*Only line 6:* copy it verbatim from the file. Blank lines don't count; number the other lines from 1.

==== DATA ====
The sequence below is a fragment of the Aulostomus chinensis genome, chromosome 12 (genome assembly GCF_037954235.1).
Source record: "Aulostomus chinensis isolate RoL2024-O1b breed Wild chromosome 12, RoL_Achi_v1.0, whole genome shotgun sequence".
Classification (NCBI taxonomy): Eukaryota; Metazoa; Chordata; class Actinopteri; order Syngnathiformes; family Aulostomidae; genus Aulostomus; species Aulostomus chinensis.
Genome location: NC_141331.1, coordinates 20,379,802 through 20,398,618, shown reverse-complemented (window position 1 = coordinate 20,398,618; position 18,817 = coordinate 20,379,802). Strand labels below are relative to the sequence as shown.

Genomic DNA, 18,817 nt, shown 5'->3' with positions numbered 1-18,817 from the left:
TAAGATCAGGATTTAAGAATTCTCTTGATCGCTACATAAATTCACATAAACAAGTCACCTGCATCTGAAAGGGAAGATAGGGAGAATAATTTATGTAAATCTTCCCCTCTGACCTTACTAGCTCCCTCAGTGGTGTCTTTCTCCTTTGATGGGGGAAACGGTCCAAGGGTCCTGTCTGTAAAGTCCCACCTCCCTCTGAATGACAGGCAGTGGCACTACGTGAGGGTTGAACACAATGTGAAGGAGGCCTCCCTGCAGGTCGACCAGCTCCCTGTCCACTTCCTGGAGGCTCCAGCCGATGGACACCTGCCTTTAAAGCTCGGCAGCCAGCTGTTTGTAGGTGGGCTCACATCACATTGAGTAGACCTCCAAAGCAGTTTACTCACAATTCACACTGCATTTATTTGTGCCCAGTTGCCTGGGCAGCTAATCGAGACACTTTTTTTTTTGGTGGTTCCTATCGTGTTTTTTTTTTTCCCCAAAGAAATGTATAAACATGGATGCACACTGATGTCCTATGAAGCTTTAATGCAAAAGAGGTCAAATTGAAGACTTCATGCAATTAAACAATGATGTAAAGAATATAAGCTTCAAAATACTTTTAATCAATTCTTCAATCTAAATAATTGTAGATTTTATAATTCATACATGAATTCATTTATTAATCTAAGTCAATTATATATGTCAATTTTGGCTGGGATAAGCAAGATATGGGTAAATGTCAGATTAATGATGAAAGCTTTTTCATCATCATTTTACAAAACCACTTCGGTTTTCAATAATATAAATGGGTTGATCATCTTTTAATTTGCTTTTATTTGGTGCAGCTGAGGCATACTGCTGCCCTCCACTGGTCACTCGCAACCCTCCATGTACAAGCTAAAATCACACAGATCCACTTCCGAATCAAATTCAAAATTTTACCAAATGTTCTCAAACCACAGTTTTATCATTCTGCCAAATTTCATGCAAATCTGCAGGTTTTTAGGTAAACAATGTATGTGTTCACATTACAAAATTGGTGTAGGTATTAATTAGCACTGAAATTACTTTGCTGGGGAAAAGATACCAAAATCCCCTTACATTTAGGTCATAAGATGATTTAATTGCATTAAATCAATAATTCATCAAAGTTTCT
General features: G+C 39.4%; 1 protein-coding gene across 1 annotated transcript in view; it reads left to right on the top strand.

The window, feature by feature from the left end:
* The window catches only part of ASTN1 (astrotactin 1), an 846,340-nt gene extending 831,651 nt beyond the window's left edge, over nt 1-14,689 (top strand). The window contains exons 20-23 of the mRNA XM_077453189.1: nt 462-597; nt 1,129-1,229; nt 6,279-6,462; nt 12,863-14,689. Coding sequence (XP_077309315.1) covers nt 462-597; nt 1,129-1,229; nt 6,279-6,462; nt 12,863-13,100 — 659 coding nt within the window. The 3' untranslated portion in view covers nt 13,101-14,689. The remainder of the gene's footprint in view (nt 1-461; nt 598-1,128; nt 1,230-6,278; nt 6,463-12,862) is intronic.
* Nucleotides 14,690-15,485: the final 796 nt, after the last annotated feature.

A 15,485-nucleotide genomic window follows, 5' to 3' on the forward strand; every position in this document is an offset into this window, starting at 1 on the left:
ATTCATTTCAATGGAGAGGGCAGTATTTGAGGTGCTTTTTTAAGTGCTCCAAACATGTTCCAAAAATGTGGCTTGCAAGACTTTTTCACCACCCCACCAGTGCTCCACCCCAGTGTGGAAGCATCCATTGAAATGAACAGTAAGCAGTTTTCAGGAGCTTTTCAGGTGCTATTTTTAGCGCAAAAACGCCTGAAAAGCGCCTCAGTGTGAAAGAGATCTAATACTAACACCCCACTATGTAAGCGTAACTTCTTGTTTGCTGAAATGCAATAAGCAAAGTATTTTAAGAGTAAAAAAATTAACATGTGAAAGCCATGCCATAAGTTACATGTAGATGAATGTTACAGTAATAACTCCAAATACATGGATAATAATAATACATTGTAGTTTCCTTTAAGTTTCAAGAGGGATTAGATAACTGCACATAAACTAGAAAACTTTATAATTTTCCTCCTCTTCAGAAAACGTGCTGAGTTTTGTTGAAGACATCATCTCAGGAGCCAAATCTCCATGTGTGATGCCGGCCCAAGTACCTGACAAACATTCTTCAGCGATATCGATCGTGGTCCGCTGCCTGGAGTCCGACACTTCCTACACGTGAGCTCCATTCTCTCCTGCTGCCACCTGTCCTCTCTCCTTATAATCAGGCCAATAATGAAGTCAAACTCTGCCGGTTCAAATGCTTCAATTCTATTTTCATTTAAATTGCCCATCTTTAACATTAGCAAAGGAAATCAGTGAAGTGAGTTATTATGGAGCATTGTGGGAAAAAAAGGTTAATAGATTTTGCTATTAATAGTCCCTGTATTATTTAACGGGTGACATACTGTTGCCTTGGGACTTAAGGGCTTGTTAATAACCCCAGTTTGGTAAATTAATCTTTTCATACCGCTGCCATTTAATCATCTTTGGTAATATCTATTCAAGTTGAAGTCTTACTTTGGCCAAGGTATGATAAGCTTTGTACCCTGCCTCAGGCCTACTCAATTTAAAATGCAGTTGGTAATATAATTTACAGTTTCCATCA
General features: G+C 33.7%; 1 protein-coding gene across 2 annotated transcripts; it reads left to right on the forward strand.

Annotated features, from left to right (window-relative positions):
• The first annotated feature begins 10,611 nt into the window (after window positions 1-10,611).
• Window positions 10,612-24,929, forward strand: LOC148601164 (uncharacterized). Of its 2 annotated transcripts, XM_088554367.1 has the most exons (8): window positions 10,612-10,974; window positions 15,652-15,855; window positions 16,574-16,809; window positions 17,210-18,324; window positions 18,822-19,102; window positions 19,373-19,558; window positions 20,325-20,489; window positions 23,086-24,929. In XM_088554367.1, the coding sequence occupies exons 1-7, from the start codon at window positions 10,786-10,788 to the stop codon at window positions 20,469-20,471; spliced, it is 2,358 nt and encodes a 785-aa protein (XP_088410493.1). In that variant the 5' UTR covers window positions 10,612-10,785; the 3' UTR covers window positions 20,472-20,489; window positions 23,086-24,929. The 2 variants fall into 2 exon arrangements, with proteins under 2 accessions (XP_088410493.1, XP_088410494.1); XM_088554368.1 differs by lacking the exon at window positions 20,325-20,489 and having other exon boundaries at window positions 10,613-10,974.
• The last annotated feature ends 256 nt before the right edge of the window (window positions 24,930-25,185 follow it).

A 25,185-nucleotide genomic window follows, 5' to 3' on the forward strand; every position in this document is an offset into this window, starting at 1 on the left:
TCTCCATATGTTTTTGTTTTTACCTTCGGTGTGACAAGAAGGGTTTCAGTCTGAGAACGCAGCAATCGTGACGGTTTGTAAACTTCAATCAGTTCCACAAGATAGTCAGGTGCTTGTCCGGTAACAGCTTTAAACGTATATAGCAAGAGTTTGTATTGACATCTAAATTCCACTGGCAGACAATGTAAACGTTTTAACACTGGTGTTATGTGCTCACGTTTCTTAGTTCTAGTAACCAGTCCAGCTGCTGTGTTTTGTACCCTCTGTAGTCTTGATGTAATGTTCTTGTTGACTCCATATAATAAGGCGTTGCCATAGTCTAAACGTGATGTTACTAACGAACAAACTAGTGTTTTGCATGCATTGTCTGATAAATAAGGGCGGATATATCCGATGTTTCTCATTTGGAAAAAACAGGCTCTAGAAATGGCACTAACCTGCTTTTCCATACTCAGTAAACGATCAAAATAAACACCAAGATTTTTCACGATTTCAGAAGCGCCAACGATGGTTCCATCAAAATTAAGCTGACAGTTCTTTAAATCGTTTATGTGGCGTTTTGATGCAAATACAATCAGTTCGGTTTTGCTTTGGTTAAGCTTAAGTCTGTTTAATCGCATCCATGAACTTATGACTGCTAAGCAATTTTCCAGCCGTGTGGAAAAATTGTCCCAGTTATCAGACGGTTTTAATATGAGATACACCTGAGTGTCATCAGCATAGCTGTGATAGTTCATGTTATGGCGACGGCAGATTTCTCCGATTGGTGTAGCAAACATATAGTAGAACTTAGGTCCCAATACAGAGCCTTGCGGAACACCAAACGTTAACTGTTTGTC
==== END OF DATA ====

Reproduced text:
TAAGATCAGGATTTAAGAATTCTCTTGATCGCTACATAAATTCACATAAACAAGTCACCTGCATCTGAAAGGGAAGATAGGGAGAATAATTTATGTAAATCTTCCCCTCTGACCTTACTAGCTCCCTCAGTGGTGTCTTTCTCCTTTGATGGGGGAAACGGTCCAAGGGTCCTGTCTGTAAAGTCCCACCTCCCTCTGAATGACAGGCAGTGGCACTACGTGAGGGTTGAACACAATGTGAAGGAGGCCTCCCTGCAGGTCGACCAGCTCCCTGTCCACTTCCTGGAGGCTCCAGCCGATGGACACCTGCCTTTAAAGCTCGGCAGCCAGCTGTTTGTAGGTGGGCTCACATCACATTGAGTAGACCTCCAAAGCAGTTTACTCACAATTCACACTGCATTTATTTGTGCCCAGTTGCCTGGGCAGCTAATCGAGACACTTTTTTTTTTGGTGGTTCCTATCGTGTTTTTTTTTTTCCCCAAAGAAATGTATAAACATGGATGCACACTGATGTCCTATGAAGCTTTAATGCAAAAGAGGTCAAATTGAAGACTTCATGCAATTAAACAATGATGTAAAGAATATAAGCTTCAAAATACTTTTAATCAATTCTTCAATCTAAATAATTGTAGATTTTATAATTCATACATGAATTCATTTATTAATCTAAGTCAATTATATATGTCAATTTTGGCTGGGATAAGCAAGATATGGGTAAATGTCAGATTAATGATGAAAGCTTTTTCATCATCATTTTACAAAACCACTTCGGTTTTCAATAATATAAATGGGTTGATCATCTTTTAATTTGCTTTTATTTGGTGCAGCTGAGGCATACTGCTGCCCTCCACTGGTCACTCGCAACCCTCCATGTACAAGCTAAAATCACACAGATCCACTTCCGAATCAAATTCAAAATTTTACCAAATGTTCTCAAACCACAGTTTTATCATTCTGCCAAATTTCATGCAAATCTGCAGGTTTTTAGGTAAACAATGTATGTGTTCACATTACAAAATTGGTGTAGGTATTAATTAGCACTGAAATTACTTTGCTGGGGAAAAGATACCAAAATCCCCTTACATTTAGGTCATAAGATGATTTAATTGCATTAAATCAATAATTCATCAAAGTTTCT